Structure-function relationships in the nasal cavity of Arctic and subtropical seals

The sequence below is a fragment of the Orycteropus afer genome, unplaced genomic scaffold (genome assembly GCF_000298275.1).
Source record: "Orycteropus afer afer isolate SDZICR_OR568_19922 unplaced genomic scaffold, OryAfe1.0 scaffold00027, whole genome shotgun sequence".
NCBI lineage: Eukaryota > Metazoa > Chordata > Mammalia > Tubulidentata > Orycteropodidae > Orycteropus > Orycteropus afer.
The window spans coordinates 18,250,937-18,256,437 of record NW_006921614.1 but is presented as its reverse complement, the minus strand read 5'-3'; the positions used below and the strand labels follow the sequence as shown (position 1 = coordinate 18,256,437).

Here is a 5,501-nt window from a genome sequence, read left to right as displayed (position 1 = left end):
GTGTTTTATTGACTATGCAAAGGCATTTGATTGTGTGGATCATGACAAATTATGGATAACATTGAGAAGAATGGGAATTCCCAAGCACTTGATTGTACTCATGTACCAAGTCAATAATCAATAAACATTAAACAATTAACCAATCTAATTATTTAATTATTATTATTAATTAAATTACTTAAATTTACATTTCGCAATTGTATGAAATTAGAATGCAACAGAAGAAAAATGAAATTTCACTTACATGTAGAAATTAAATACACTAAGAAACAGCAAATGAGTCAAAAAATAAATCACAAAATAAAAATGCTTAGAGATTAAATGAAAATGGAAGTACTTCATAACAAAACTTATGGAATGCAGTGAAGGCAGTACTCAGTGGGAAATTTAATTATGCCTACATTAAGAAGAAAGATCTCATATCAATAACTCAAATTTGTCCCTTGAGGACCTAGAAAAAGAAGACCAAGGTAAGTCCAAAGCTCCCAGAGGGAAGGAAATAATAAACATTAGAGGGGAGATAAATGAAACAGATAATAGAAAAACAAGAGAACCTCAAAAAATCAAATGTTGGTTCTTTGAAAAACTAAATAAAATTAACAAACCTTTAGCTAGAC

The heating and moistening of inhaled air, and the cooling and moisture removal from exhaled air, are crucial for the survival of animals under severe environmental conditions. Arctic mammals may have evolved specific adaptive mechanisms to retain warmth and water and restrict heat loss during breathing. Here, the role of the porous turbinates of the nasal cavities of Arctic and subtropical seals is studied with this in mind. Mass- and energy-balance equations are used to compute the time-dependent temperature and water vapor profiles along the nasal passage. A quasi-1D model based on computed tomography (CT) images of seal nasal cavities is used in numerical simulations. Measured cross-sectional areas of the air channel and the perimeters of the CT slices along the nasal cavities of the two seal species are used. The model includes coupled heat and vapor transfer at the air-mucus interface and heat transfer at the interfaces between the tissues and blood vessels. The model, which assumes constant blood flow to the nose, can be used to predict the temperature of the exhaled air as a function of ambient temperature. The energy dissipation (entropy production) in the nasal passages was used to measure the relative importance of structural parameters for heat and water recovery. We found that an increase in perimeter led to significant decreases in the total energy dissipation. This is explained by improved conditions for heat and water transfer with a larger complexity of turbinates. Owing to differences in their nasal cavity morphology, the Arctic seal is expected to be advantaged in these respects relative to the subtropical seal.